I thank the Prime Minister, because on Wednesday he travelled to Washington, D.C. to announce the new beyond the border agreement with the President of the United States. Following the announcement, key economic stakeholders from both countries viewed this deal as very favourable. In fact, John Manley, president and CEO of the Canadian Council of Chief Executives, said that this, “announcement represents a significant and much-needed step forward in Canada-U.S. cooperation, building on the success of the North American Free Trade Agreement”.

Our government has laid out a practical but ambitious plan to create jobs at home by improving the flow of goods and people across the Canadian-U.S. border. Going forward, we will continue to focus on what really matters most to Canadians: creating jobs and strengthening the Canadian economy.

PovertyOral Questions

11:15 a.m.


Hélène Laverdière NDP Laurier—Sainte-Marie, QC

Mr. Speaker, the gap between the rich and the poor in Canada is growing. According to the OECD, 10% of Canadians have an income of less than $10,000. In my riding, homeless shelters are full to overflowing. These people do not have a voice. They are helpless in the face of the government's inaction.

While the big banks are reaping record profits, the poor are becoming increasingly poor. How can the government justify this injustice?

PovertyOral Questions

11:15 a.m.

Ottawa West—Nepean Ontario


John Baird ConservativeMinister of Foreign Affairs

Mr. Speaker, we are pleased with the success our economic action plan has seen over the past few years. Many new jobs have been created.

However, we are well aware that there is still a lot of work to be done. That is why we included measures in the budget to speed up job creation, so that all Canadians can have a good quality of life.

As the federal government, our top priorities will continue to be job creation and economic growth.

The EconomyOral Questions

11:15 a.m.


Hélène Laverdière NDP Laurier—Sainte-Marie, QC

Mr. Speaker, the six biggest banks in Canada made $25.5 billion in profit this year. To reward them, the Conservatives are giving them $1.4 billion in tax cuts. We know for a fact that these gifts do nothing. No jobs will be created.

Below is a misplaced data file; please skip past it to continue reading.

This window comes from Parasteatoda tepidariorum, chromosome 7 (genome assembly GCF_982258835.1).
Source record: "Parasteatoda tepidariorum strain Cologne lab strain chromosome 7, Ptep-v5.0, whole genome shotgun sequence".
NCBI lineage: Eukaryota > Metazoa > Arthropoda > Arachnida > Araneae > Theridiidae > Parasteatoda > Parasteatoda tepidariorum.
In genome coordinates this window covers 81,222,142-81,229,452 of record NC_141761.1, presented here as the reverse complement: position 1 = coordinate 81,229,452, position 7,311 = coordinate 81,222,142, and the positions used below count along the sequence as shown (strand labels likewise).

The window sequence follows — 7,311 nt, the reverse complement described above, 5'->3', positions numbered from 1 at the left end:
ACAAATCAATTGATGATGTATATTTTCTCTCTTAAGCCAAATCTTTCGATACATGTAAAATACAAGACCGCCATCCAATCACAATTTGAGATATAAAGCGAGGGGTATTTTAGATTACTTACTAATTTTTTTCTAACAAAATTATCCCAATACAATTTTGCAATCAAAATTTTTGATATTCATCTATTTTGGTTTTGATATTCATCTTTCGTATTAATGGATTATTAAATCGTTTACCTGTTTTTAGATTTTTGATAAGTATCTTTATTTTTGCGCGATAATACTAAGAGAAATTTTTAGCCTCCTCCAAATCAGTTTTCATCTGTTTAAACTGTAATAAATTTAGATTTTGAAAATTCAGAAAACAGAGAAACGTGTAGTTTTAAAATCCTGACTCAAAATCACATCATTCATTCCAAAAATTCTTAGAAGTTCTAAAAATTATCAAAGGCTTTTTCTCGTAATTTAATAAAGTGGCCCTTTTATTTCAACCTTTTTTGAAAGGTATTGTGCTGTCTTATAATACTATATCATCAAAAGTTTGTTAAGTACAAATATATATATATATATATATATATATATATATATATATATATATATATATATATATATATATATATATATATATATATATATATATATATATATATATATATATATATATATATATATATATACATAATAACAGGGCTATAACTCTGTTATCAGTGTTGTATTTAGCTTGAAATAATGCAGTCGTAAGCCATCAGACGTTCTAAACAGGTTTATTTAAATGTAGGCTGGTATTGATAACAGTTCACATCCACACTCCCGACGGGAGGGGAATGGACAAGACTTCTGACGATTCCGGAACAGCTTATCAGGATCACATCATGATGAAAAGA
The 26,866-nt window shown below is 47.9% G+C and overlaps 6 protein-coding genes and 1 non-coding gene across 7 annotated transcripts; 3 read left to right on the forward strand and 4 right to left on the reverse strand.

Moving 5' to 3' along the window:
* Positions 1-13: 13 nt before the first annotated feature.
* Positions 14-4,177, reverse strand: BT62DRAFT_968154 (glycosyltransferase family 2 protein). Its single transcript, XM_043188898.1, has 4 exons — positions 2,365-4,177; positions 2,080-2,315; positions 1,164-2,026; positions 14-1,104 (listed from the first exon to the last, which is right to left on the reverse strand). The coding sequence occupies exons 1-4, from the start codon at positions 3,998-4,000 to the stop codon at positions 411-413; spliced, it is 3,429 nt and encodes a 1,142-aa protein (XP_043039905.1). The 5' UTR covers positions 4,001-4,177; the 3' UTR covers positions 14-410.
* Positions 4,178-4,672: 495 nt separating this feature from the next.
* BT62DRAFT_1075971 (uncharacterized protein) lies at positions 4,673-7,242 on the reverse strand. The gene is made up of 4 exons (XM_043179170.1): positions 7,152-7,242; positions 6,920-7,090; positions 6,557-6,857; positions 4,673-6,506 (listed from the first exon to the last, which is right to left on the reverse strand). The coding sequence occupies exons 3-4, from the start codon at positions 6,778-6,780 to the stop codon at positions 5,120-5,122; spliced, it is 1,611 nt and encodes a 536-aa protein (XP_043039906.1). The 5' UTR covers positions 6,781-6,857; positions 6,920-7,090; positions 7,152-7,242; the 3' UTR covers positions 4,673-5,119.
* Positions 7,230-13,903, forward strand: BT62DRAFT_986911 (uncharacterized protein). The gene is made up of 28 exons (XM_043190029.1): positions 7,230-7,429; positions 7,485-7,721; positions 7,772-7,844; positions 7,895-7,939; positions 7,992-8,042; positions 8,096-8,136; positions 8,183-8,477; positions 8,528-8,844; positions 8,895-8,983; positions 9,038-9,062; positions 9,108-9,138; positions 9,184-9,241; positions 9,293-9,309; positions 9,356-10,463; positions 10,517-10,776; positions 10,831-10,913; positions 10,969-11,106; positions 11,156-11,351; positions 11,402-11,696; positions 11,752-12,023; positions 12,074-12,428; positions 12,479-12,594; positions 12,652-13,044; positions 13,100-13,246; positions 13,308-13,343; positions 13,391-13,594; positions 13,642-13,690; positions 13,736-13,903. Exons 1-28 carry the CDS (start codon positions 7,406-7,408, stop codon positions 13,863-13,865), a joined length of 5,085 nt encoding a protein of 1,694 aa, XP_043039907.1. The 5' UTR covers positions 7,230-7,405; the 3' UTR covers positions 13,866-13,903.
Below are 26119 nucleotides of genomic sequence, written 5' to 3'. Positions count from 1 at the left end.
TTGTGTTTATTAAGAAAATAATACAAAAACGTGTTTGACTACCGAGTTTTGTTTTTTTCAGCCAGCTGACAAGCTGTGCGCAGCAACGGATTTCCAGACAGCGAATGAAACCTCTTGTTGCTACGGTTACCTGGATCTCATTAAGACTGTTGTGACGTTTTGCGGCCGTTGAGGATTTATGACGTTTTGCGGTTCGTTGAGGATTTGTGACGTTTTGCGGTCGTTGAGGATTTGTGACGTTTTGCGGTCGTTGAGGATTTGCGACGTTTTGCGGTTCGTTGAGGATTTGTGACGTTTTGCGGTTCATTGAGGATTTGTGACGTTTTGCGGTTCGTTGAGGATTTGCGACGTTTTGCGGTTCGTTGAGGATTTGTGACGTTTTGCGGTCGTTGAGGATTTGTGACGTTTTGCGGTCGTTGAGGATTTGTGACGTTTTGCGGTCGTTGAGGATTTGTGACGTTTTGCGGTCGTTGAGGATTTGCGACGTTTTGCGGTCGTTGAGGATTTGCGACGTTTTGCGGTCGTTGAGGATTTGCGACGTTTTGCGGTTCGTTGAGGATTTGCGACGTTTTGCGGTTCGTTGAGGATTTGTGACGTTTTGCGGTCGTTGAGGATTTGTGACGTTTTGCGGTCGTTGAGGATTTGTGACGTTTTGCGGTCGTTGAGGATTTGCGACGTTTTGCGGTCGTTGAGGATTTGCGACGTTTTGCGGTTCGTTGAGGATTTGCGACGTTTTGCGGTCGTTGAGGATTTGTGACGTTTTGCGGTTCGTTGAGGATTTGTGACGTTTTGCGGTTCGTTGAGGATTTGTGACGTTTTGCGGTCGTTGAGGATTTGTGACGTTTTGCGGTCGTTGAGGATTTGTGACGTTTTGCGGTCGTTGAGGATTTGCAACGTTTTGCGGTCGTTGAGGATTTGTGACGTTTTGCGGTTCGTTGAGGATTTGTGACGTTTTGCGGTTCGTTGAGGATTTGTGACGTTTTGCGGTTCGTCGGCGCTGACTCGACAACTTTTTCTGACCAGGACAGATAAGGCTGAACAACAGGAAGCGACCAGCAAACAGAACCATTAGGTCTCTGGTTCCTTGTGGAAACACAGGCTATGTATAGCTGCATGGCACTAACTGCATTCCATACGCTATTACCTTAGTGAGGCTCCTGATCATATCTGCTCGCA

In other words, while families are having difficulty making ends meet, they are paying taxes to give gifts to banks. What exactly does this do for Canadians?

The EconomyOral Questions

11:15 a.m.

Ottawa West—Nepean Ontario


John Baird ConservativeMinister of Foreign Affairs

Mr. Speaker, providing support to low-income Canadians has been a huge priority for our government over the past six years. Let us look at some of the initiatives we have taken: we have taken over one million low-income Canadians right off the tax rolls, so they are not paying a dollar of tax themselves; we have increased the basic personal amount Canadians can earn without paying taxes; we have introduced the working income tax benefit to support low-income Canadians; we have increased the guaranteed income supplement for our most vulnerable seniors; and, finally, we lowered the GST, one of the taxes that low-income Canadians pay the most, from 7% to 6% to 5%. The NDP voted against each and every one of these initiatives.

The EconomyOral Questions

11:15 a.m.


Hélène Laverdière NDP Laurier—Sainte-Marie, QC

Mr. Speaker, to take just one example, we could certainly do a lot more for seniors.

We are all for a healthy, well-regulated financial sector in this country, but that does not mean we should pamper the banks. The Royal Bank of Canada made $6.7 billion last year. The Conservatives saw fit to contribute almost $400 million to that profit in tax giveaways. How does that make sense?

Why are the Conservatives putting the Royal Bank before out-of-work Canadians?

The EconomyOral Questions

11:15 a.m.

Ottawa West—Nepean Ontario


John Baird ConservativeMinister of Foreign Affairs

Mr. Speaker, that is not the case whatsoever. The member opposite, and Canadians, would be interested to know that banks in this country pay more than $8.4 billion in taxes.

Let us talk about seniors. The member opposite talked about seniors. We are the ones who brought in substantial support, the biggest increase in the guaranteed income supplement in 25 years, and the NDP voted against that. We brought in income splitting to make retirement easier for couples; the NDP voted against it. We took more than a million low-income seniors entirely off the tax rolls; the NDP voted against it. These were good measures to support low-income seniors.

The EconomyOral Questions

11:20 a.m.


Hoang Mai NDP Brossard—La Prairie, QC

Mr. Speaker, the big six banks might be celebrating under the Conservative government, but Canadian families are not getting any further ahead. Jobless numbers are going up, not down. Life is getting more expensive, not more affordable. The $1.4 billion the government just blew on tax cuts for profitable banks could have been used to create jobs.

The government sure likes to play Santa to the banks, but why are Canadian families only getting a lump of coal?